The Mexican Supreme Court ruled this week to allow a group to legally use marijuana for recreational purposes, a decision that could potentially lead to nationwide legalization.
The 4-1 decision by the Mexican Supreme Court allows the small group of citizens to cultivate, transport and consume marijuana for recreational use. The court also declared five articles of a health act unconstitutional. The articles had banned the use and cultivation of marijuana.
The group’s representatives successfully claimed in court that the current drug policy has been ineffective and interferes with the private lives of individuals.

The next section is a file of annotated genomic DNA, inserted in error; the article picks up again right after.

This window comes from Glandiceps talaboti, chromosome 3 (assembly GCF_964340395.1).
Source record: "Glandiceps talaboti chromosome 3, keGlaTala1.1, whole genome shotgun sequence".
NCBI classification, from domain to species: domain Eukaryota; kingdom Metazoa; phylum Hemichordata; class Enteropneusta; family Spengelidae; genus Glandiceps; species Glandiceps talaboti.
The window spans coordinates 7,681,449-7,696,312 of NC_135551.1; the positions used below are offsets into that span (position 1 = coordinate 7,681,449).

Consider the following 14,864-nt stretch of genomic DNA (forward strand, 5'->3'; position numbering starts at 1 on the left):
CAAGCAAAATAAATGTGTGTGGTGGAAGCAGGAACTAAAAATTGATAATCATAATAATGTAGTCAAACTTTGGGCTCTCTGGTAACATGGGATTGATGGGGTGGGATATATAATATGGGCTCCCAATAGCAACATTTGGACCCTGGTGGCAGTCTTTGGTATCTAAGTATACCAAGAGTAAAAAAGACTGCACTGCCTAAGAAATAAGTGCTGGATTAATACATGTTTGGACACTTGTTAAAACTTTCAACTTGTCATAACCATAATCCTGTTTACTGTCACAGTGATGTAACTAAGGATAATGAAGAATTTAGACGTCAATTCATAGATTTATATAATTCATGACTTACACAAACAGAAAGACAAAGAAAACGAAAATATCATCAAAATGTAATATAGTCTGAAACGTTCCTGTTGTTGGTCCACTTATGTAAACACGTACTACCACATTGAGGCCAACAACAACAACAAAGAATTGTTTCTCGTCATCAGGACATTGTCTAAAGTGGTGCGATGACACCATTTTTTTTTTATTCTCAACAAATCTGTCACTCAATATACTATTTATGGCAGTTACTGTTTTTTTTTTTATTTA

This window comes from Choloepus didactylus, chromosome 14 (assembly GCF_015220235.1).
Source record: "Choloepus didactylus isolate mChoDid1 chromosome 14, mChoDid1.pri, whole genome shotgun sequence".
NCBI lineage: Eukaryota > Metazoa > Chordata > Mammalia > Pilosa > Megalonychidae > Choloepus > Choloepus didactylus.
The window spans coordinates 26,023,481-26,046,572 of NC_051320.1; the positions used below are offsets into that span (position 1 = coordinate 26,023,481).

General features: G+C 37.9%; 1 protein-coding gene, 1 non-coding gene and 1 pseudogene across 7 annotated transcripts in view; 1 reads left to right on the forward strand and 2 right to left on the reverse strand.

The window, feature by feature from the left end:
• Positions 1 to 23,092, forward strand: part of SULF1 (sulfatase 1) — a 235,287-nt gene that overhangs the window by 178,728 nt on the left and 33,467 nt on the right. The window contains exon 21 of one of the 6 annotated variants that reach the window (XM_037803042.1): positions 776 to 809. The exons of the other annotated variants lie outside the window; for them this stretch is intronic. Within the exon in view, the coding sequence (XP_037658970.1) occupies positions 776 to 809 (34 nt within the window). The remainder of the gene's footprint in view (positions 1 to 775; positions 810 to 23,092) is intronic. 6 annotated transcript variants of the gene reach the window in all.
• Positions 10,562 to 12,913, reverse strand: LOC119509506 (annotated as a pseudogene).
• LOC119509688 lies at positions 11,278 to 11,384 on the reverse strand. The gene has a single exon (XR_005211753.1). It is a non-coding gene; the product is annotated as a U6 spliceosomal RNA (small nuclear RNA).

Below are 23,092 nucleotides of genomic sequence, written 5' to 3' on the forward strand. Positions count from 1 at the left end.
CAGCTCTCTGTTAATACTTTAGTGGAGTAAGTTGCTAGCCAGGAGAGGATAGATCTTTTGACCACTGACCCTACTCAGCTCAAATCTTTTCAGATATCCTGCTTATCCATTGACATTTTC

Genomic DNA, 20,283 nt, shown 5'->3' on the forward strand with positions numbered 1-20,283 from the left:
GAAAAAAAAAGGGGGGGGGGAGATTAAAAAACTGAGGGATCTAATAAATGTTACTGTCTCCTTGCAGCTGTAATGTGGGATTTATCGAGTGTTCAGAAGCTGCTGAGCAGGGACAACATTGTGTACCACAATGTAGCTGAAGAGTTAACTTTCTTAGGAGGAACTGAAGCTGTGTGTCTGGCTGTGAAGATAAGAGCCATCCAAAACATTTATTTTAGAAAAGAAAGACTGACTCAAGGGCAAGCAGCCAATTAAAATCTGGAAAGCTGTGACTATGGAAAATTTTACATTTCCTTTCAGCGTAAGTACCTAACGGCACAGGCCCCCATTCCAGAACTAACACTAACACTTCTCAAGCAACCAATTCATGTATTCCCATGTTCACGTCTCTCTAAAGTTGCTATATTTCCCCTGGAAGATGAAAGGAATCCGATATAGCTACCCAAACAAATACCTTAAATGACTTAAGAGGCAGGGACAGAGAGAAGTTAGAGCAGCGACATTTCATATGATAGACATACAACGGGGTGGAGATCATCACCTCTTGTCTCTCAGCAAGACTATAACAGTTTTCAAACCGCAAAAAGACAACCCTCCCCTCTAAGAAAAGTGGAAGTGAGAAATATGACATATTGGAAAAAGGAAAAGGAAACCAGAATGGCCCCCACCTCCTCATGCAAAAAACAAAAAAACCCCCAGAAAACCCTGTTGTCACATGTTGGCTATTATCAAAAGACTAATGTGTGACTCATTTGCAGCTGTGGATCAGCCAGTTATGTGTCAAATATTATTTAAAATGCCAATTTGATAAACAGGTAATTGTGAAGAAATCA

The court’s ruling reveals there “exists an excessive, intrusive and unnecessary prohibition” against marijuana, stated a member of a Mexican pro-marijuana group.
Mexico recently decriminalized the possession of up to 5 grams of marijuana and a half gram of cocaine, but production and distribution remain illegal. Meanwhile, Mexico President Enrique Peña Nieto has consistently opposed the legalization of all drugs, but mentioned via Twitter that he respected and recognized the court’s decision.
A member of the US-based Drug Policy Alliance stated: “This vote by Mexico’s Supreme Court is extraordinary for two reasons: It is being argued on human rights grounds and it is taking place in one of the countries that has suffered the most from the war on drugs.”